The motif of The Cosmonaut film is a hummingbird, Kolibri, a fictional name given to Brezhnev's plan to land a Soviet on the Moon by 1970. As described here:

"Back came the ritual reply - a Soviet manned lunar landing must be achieved by the 100th Anniversary of the Birth of Lenin (April 22, 1970). On that date a Soviet man would plant the Red Banner and unveil a bust of Lenin on the lunar surface. Unlike the US President, Brezhnev would never get to see a manned launch to the moon."


In the shop you can purchase merchandise and also make a donation to be a producer on the film, earning a mention in the credits. Currently they have about 2400 producers and 19% of the funding they require, so why not show your support of this exciting venture.

This is another in a series of posts on Kosmograd sponsored by Portakabin:

Prefabricated buildings from Portakabin.

Why 2010 wont be like '2010'


In 1984, during the third quarter of Superbowl XVIII, Apple aired its infamous advert, directed by Ridley Scott, to launch the Apple Macintosh, and proclaimed that "1984 won't be like '1984'".


Fast forward 26 years, and it's clear that 2010 won't be like '2010'.

Written by Arthur C Clarke in 1982, and made into a film in 1984 by Peter Hyams, '2010' is the sequel to '2001', and follows Dr Heywood Floyd (Roy Schieder), as he travels onboard the Soviet spacecraft Alexei Leonov to retrieve USS Discovery and try and revive HAL. The story is set against a backdrop of escalating nuclear tension between the two superpowers.

2010 2010 2010

Visually, while not as intoxicating or sensuous as Kubrick's masterful '2001' (about which I've written previously), '2010' is still a great film. I love the interior shots of the Leonov, aglow with thousands of brightly-lit buttons and instrument panels. The computers aboard the Leonov are tactile, push-button, and display crude (but charming) simple vectorised graphics.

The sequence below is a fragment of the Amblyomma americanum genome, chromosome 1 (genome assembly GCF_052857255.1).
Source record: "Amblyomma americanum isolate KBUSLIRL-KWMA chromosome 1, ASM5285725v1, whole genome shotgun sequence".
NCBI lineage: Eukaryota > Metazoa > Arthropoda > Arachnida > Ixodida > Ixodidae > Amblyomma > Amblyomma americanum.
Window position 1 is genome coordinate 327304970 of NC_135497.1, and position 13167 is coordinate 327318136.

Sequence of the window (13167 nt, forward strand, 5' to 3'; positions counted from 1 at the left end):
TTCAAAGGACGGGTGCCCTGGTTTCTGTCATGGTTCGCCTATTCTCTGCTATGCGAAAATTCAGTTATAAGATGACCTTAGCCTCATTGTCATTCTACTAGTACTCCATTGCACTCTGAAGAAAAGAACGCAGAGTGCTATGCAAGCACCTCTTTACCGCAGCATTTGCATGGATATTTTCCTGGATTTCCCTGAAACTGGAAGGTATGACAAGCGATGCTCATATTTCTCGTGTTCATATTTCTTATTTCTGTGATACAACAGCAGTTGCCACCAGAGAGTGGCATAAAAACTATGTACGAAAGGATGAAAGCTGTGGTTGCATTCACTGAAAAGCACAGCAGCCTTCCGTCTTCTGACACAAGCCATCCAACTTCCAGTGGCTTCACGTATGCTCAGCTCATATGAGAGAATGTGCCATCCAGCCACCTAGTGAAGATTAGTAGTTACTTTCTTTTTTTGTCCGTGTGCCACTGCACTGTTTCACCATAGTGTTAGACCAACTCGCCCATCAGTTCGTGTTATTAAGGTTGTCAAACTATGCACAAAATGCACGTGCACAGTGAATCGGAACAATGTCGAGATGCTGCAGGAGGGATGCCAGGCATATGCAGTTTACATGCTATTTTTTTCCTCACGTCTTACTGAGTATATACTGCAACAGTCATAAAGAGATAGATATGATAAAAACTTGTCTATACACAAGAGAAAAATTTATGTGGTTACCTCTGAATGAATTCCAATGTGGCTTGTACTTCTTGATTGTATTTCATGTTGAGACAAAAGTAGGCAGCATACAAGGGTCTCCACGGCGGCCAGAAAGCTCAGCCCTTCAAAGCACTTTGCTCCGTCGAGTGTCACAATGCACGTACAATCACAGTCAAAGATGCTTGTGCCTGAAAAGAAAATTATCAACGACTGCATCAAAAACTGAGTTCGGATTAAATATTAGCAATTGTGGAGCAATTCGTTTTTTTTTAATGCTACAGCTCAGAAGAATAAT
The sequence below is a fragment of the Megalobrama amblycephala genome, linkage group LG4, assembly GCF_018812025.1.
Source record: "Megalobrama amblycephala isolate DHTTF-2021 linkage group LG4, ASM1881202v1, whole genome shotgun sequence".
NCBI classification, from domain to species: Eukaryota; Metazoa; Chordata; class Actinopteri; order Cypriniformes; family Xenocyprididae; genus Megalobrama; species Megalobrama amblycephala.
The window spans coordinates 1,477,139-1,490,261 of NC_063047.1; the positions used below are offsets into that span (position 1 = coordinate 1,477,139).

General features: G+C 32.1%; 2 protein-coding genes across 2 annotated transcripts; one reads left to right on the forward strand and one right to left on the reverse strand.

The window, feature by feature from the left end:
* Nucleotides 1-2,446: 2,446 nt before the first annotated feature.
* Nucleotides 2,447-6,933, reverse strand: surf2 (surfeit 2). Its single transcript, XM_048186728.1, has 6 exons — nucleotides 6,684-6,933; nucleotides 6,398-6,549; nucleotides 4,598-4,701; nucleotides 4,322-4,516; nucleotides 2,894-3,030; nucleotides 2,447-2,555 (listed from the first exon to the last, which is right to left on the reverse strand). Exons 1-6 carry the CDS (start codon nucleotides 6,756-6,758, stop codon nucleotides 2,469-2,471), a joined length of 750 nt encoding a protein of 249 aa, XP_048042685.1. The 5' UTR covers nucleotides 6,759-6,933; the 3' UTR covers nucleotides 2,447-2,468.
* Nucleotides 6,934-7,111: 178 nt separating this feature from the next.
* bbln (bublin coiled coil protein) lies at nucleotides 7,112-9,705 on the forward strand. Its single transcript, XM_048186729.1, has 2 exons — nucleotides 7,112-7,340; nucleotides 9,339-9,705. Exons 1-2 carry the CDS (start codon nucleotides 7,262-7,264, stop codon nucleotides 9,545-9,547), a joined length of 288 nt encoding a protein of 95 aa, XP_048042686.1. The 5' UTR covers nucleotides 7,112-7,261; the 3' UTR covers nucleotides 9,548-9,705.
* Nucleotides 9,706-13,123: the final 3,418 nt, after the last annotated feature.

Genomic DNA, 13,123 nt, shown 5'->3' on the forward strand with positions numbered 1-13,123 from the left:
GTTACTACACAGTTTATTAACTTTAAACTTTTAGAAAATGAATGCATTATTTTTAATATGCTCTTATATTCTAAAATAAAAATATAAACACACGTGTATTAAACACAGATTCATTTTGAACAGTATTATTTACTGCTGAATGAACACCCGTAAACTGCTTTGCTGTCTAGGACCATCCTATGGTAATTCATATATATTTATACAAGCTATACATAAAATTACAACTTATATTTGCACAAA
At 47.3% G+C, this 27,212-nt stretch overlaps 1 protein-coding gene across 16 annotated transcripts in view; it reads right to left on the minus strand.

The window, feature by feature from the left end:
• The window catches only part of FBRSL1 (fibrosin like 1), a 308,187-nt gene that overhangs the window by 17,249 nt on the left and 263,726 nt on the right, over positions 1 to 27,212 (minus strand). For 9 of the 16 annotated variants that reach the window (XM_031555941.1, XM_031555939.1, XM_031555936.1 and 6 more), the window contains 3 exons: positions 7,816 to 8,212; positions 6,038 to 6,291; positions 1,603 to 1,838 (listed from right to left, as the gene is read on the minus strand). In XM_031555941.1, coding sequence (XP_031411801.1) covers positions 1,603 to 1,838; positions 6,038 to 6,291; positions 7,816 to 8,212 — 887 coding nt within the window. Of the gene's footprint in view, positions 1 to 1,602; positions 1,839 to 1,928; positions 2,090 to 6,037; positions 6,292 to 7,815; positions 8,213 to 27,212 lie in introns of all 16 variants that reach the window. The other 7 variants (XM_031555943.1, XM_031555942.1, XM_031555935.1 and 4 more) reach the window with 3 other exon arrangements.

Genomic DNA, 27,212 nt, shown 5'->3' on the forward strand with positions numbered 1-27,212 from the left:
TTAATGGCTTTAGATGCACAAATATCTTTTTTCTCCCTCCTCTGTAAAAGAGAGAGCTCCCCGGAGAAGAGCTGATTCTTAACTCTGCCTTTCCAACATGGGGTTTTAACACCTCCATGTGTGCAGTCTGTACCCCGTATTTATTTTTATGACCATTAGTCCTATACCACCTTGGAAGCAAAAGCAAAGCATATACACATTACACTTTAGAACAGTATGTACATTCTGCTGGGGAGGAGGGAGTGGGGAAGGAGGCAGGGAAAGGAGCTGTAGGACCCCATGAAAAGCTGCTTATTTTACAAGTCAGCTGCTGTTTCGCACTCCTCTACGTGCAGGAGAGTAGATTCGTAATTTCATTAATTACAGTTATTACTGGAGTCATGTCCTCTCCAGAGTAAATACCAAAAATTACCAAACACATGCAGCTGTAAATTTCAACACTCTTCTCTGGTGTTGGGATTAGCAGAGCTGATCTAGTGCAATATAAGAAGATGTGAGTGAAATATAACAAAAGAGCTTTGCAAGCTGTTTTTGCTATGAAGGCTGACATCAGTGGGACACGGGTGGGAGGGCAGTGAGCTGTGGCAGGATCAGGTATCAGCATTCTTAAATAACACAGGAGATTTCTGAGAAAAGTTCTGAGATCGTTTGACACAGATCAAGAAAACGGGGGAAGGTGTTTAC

2010 2010 2010

But it's not just the Cold War that has faded in the interim, or the Union of Soviet Socialist Republics. I was watching a video of '2010' on an iPhone when I was suddenly struck by the dichotomy between the future presented on the screen and the future as it turned out, with the iPhone representing perhaps the definitive piece of technology of the current decade.


Computers have become personalised, miniaturised, portals into another space - cyberspace. Released, like the film of '2010', in 1984, William Gibson's novel Neuromancer has been a far more potent vision of the future than Clarke's 'hard' sci-fi vision. Neuromancer represents a phase shift rather than simply a projection of contemporary technologies into the future. In many ways, Neuromancer helped define the future.

2010 2010

Unlike the computers of 2010, the computers in '2010' do not create space. The computers of the Leonov, and even HAL 9000 on the Discovery, are little more than tools or automatons, tactile and solid. Whereas HAL looked out into our world, today we look into the world created within the computer.

2010 2010

We've replaced the dreams of visiting other planets with the inner space of computer devices. Our focus has shifted from exploring outer space to the computer generated world of cyberspace.

As I write, the tech-press is building itself into a frenzied state of excitement speculating what the new Apple tablet, iSlate, or whatever is revealed at the launch event on Thursday 27th January 2010, might do to create a new paradigm for Human Computer Interface, the next evolution of personal computing technology. The horizon of our vision for technology is no longer interplanetary travel but multi-touch user interface designs.

Our ambition seems to have shrunk to the size of a touchscreen tablet. Expect a monolith of a very different kind.

City of signs 9


Well covered by the blogerati, (such as here, here and here) but worth investigating further, Logorama is a short film by H5 that has been doing the recent round of film festivals including onedotzero, In the animation all characters, objects and buildings are represented by logos, the city of signs in the most literal way possible.

Logorama_02 Logorama_03

The film takes the concept that we are immersed in a saturated advertising landscape to its logical conclusion, the city becomes a brandscape of overlapping marks and symbols. The ubiquity of these logos as part of a collective visual consciousness has overtaken their role as badges denoting a product's provenance.


A trailer can be watched here.